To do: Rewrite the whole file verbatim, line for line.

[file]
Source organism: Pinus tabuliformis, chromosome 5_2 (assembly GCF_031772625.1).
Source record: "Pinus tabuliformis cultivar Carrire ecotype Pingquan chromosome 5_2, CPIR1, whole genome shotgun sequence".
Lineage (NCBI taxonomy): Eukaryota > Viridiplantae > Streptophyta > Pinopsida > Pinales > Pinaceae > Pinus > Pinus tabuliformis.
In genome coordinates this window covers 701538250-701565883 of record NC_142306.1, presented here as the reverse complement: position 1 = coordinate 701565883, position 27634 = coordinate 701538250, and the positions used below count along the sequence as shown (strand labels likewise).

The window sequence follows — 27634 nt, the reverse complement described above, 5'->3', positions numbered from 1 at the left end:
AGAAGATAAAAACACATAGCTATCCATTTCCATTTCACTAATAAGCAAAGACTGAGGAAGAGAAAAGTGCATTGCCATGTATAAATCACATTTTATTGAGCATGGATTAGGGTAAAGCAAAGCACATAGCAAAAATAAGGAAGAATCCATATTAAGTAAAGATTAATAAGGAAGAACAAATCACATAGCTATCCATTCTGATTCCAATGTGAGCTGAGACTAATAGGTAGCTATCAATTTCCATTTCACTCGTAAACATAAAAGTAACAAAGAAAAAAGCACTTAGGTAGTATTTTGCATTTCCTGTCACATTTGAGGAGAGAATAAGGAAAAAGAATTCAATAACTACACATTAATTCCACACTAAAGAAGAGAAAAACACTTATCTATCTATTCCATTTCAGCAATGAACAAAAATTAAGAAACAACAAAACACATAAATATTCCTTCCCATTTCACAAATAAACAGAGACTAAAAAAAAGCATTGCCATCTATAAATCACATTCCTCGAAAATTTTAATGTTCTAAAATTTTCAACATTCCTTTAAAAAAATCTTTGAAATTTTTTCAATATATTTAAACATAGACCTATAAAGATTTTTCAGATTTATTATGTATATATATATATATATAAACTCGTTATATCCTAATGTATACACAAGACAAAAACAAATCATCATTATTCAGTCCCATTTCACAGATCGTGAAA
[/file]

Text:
Source organism: Pinus tabuliformis, chromosome 5_2 (assembly GCF_031772625.1).
Source record: "Pinus tabuliformis cultivar Carrire ecotype Pingquan chromosome 5_2, CPIR1, whole genome shotgun sequence".
Lineage (NCBI taxonomy): Eukaryota > Viridiplantae > Streptophyta > Pinopsida > Pinales > Pinaceae > Pinus > Pinus tabuliformis.
In genome coordinates this window covers 701538250-701565883 of record NC_142306.1, presented here as the reverse complement: position 1 = coordinate 701565883, position 27634 = coordinate 701538250, and the positions used below count along the sequence as shown (strand labels likewise).

The window sequence follows — 27634 nt, the reverse complement described above, 5'->3', positions numbered from 1 at the left end:
AGAAGATAAAAACACATAGCTATCCATTTCCATTTCACTAATAAGCAAAGACTGAGGAAGAGAAAAGTGCATTGCCATGTATAAATCACATTTTATTGAGCATGGATTAGGGTAAAGCAAAGCACATAGCAAAAATAAGGAAGAATCCATATTAAGTAAAGATTAATAAGGAAGAACAAATCACATAGCTATCCATTCTGATTCCAATGTGAGCTGAGACTAATAGGTAGCTATCAATTTCCATTTCACTCGTAAACATAAAAGTAACAAAGAAAAAAGCACTTAGGTAGTATTTTGCATTTCCTGTCACATTTGAGGAGAGAATAAGGAAAAAGAATTCAATAACTACACATTAATTCCACACTAAAGAAGAGAAAAACACTTATCTATCTATTCCATTTCAGCAATGAACAAAAATTAAGAAACAACAAAACACATAAATATTCCTTCCCATTTCACAAATAAACAGAGACTAAAAAAAAGCATTGCCATCTATAAATCACATTCCTCGAAAATTTTAATGTTCTAAAATTTTCAACATTCCTTTAAAAAAATCTTTGAAATTTTTTCAATATATTTAAACATAGACCTATAAAGATTTTTCAGATTTATTATGTATATATATATATATATAAACTCGTTATATCCTAATGTATACACAAGACAAAAACAAATCATCATTATTCAGTCCCATTTCACAGATCGTGAAA